A huge fire hit Brazil’s National Museum, in Rio de Janeiro, around 7:30 p.m. Sunday, causing “irreparable damage” to its collection and research, the institution’s director of Preservation, João Carlos Nara, told Agência Brasil. Nara was agitated about the blaze and criticized the fact that investments are allocated to other areas in the country. “They spend millions on other projects,” he said.
The National Museum in Rio had a collection of more than 20 million artifacts in areas such as geology, paleontology, botanics, zoology, and archeology. The institution housed the largest collection of Egyptian mummies in the Americas, as well as dinosaur skeletons and several pieces of art. Nara said that “not much was left” after the flames were controlled and that only after firefighters finish their work it will be possible to “really grasp the magnitude of it.”
“This is an appalling tragedy. The images speak for themselves and show a completely irreparable loss,” João Brant, a former executive secretary of the Ministry of Culture during the Dilma Rousseff administration, told Brasil de Fato. “We cannot talk about rebuilding it without first mourning everything that was lost.”
The flames spread as the hydrants closest to the museum were not working and firefighting teams had to wait for water tank trucks to fight the blaze, while also getting water from a nearby lake. “We are working to minimize losses, so that the fire doesn’t spread to areas that are intact,” said colonel Roberto Robadey Costa Júnior, the commander of Rio’s firefighters.
The provost of the Federal University of Rio de Janeiro (UFRJ) and director in charge of managing the National Museum, Roberto Leher, told Agência Brasil that, as a hundred-year old building, the museum did not meet all fire safety requirements. Leher said that the UFRJ, like other Brazilian public universities, is suffering under budget constraints, and the museum also took budget cuts. Recently, according to the provost, the university negotiated with the Brazilian Development Bank to finance construction work in the museum, including a fire safety system.
A survey by newspaper Folha de S. Paulo showed investments in the museum dropped dramatically in recent years. In 2013, the institution received R$513,000 (US$ 124,000), dropping to R$415,000 (US$100,000) in 2016, and R$346,000 (US$83.500) last year.
“We’re talking about less than R$100,000 (less than US$25,000) this year. The amounts allocated to museums are pitiful,” João Brant told Brasil de Fato. “It’s a reality of spending cuts, which makes it difficult to keep appropriate maintenance contracts.”
According to Nara, the National Museum’s management was waiting after Brazil’s election in October to start a preservation and repair project in the building.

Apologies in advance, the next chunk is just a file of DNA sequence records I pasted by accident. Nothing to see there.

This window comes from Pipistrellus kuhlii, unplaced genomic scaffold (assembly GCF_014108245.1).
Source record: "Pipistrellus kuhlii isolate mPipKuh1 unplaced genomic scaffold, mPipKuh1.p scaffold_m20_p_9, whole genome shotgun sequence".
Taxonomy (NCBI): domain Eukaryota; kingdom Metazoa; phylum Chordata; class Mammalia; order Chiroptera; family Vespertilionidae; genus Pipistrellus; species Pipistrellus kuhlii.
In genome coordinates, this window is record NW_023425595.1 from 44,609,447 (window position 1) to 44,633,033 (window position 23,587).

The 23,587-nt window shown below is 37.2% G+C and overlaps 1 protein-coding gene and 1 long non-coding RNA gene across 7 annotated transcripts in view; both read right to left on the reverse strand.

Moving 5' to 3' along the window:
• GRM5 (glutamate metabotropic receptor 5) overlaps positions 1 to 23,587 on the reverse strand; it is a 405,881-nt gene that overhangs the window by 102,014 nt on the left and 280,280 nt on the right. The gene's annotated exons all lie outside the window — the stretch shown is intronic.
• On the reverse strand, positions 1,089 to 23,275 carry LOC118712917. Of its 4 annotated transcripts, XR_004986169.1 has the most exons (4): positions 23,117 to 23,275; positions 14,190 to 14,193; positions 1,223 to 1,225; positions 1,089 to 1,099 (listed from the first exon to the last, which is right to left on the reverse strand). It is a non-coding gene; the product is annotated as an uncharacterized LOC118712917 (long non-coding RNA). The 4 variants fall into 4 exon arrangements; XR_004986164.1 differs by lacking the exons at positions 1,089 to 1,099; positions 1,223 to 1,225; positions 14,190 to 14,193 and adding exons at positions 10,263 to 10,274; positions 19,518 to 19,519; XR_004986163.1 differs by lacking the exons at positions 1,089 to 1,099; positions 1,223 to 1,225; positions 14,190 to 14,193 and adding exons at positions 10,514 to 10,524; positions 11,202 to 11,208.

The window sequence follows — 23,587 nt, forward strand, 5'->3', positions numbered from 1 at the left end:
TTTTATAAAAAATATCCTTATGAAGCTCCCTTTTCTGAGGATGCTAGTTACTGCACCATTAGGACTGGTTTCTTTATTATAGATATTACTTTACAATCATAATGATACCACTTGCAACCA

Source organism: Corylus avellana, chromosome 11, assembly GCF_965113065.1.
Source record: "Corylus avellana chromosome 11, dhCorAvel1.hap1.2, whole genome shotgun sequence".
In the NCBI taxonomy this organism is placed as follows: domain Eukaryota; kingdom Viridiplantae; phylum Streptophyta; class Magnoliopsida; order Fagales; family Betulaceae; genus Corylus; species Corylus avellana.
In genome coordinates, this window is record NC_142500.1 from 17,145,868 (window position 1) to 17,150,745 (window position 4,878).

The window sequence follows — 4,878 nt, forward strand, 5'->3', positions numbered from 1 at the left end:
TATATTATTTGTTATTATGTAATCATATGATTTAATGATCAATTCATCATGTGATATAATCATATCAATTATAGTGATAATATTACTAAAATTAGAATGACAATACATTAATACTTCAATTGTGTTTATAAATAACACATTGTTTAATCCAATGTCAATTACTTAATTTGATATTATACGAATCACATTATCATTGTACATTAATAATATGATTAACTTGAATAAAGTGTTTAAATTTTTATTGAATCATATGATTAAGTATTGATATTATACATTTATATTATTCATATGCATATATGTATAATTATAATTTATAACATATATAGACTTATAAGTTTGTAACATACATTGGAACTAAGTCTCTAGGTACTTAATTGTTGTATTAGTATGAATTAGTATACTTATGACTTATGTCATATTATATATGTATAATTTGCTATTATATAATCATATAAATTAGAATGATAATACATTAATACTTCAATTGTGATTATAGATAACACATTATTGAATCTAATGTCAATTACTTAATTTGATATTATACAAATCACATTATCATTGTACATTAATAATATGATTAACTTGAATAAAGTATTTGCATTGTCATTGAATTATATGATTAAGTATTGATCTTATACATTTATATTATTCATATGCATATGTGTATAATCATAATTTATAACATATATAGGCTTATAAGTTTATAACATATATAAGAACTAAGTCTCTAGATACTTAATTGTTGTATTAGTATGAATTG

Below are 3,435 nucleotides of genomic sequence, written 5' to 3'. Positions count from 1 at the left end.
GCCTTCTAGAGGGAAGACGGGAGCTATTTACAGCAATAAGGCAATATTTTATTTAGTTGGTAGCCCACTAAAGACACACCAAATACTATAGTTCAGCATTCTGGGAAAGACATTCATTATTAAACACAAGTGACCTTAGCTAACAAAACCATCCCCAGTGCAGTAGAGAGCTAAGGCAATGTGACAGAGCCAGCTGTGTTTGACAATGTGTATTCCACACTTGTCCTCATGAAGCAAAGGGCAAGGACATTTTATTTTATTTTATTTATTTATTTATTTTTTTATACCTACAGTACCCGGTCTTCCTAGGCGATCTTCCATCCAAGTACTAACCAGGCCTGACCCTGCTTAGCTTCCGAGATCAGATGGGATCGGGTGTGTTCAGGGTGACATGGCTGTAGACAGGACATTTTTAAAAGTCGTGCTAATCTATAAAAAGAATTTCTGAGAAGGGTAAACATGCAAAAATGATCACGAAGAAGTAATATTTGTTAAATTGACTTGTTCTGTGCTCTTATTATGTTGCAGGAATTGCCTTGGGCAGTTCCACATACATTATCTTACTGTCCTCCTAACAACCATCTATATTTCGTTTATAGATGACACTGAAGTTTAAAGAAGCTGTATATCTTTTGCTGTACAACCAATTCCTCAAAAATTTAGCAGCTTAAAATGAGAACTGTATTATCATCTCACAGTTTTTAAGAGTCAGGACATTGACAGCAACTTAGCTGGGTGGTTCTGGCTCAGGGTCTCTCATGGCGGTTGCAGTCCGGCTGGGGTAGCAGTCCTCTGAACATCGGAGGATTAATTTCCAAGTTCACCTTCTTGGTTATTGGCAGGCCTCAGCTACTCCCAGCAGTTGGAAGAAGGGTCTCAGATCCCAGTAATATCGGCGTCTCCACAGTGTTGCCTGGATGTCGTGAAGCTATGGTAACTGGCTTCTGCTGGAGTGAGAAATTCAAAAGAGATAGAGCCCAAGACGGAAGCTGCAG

“This is a huge loss to the country. Our memory is here. A lot of the process of building Brazil’s modern history goes through the National Museum. This fire makes the country’s heart bleed,” Leher told Agência Brasil. “The only thing we can do right now to cope with this brutal loss is rebuilding it. I believe Brazil has to forge a commitment with the political society, the government, which has the means for that, so that there is budget, so that the university can actually rebuild this building and recover its extraordinary collection as much as possible.”
João Brant argues that, while many areas - and not just spending cuts - should be held accountable, “it’s not possible to start thinking from anywhere other than these cuts.” “Those who think that Brazil will improve its economy by cutting public spending actually fail to realize all the immediate and long-term negative impacts of those cuts. We’ve lost collections and they are absolutely irrecoverable. When we talk about spending cuts, for example, all museums have a minimum maintenance cost, and if you cut that, there’s nowhere to get [the money] from.”
Brazil’s National Museum in Rio de Janeiro is the country’s oldest historical institution. It was established by John VI of Portugal in 1818. It is a world-renowned institution for its unique scientific research and houses one of Brazil’s largest natural sciences libraries, with more than 470,000 books, including 2,400 rare works.
Some of its most important artifacts include one of the oldest human remains in the Americas, known as “Luzia.” The largest meteorite ever found in Brazil, known as Bendegó, is also part of the museum’s collection. It weights 5.36 tons and was found in 1784.
(*) With reports by Agência Brasil, Camila Salmazio and Júlia Rohden
Edition: Beatriz Pasqualino and Tayguara Ribeiro | Translated by Aline Scátola